After reviewing the numbers, I have found that San Francisco’s America’s Cup was seen as a poor investment because it represented an investment in stimulus the city didn’t need. In Bermuda’s case, we are deep in a long recession and the expenditure on America’s Cup represents much needed stimulus to help boost our local economy, create jobs, opportunity and drive awareness.
A consistently repeated narrative is that the America’s Cup event in Bermuda has been over hyped and that San Francisco is evidence that Bermuda’s event will not measure up. Longtime readers of this blog will know I prefer to examine the numbers before making any sort of conclusion so I thought I’d take a look at the evidence available regarding the San Francisco event.
- The San Francisco event fell significantly short of the original $1.4 billion estimate of economic impact prior to bidding for the event.
- Ultimately San Francisco spent $11.5 million for $364 million in economic activity, 506 jobs for San Francisco residents and 517 part time jobs for San Francisco residents equivalent to 3 weeks of work. These numbers do not include any involvement of small businesses.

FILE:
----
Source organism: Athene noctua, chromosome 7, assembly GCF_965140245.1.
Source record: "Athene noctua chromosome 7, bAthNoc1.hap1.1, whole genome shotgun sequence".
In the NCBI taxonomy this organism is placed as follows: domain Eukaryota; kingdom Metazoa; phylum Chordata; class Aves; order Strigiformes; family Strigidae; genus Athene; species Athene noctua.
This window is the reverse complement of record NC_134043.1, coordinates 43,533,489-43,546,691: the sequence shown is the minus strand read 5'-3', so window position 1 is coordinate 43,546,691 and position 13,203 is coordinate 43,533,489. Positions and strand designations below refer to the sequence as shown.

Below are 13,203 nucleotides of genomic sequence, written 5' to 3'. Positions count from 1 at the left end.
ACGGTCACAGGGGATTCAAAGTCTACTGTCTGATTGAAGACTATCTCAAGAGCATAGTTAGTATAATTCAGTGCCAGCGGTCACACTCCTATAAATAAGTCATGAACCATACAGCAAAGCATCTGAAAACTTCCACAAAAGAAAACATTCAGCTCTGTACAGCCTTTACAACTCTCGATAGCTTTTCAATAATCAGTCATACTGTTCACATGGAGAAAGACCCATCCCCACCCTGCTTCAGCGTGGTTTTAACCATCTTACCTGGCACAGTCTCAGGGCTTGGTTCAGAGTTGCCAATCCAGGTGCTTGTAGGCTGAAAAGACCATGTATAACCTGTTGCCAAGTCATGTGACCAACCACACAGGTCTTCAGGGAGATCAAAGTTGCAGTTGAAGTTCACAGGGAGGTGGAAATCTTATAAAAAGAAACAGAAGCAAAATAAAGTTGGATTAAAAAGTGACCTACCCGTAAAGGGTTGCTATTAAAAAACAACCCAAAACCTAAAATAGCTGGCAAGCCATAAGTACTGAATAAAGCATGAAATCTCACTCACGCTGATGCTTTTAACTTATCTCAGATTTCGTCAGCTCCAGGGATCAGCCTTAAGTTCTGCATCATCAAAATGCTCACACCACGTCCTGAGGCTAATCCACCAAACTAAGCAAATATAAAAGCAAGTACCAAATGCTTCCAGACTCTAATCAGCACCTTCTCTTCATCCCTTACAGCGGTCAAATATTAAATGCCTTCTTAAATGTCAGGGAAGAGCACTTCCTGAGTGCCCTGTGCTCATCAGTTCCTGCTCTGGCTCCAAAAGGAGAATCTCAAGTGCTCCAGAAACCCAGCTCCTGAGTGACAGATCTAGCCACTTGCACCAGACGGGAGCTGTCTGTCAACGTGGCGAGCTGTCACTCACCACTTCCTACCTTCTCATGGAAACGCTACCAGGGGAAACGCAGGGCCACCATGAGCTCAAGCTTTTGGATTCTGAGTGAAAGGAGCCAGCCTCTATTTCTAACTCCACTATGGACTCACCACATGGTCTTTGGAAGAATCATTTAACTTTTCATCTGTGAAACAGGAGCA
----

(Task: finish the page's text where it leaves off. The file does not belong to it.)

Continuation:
- One of the key factors in San Francisco’s inability to live up to estimates was that it was originally expected that 15 teams would participate. The event ended up being too cost prohibitive so it ended up with only 4 in the America’s Cup final, and 8 in the world series event.
- San Francisco’s hotel occupancy numbers have been so high in the last few years (90%) it is believed that the America’s cup event displaced tourists who would have already come.
- San Francisco provided free use of city property and services that they hoped would be offset by America’s Cup fundraising to provide a positive impact on the city’s budget rather than an $11.5 million loss.
- San Francisco was at the bottom of it’s recession when they were bidding for the event but in a strong recovery when it took place
Originally when the America’s Cup event was announced I was skeptical. The estimated spend I recall hearing was $60 million. Personally I have not traditionally been a big fan of mega sport events like the Olympics. They tend to run over budget, fail to meet expectations and are generally seen as more cost than benefit. They tend to be a large gamble. In the cases that we’ve done in the past like the Grand Slam events, which could have been a lot bigger if Tiger Woods had come to the island, they were nowhere as big as was hoped. There are a great many smaller initiatives we could spend our money on, namely supporting our existing business and infrastructure rather than competing with them.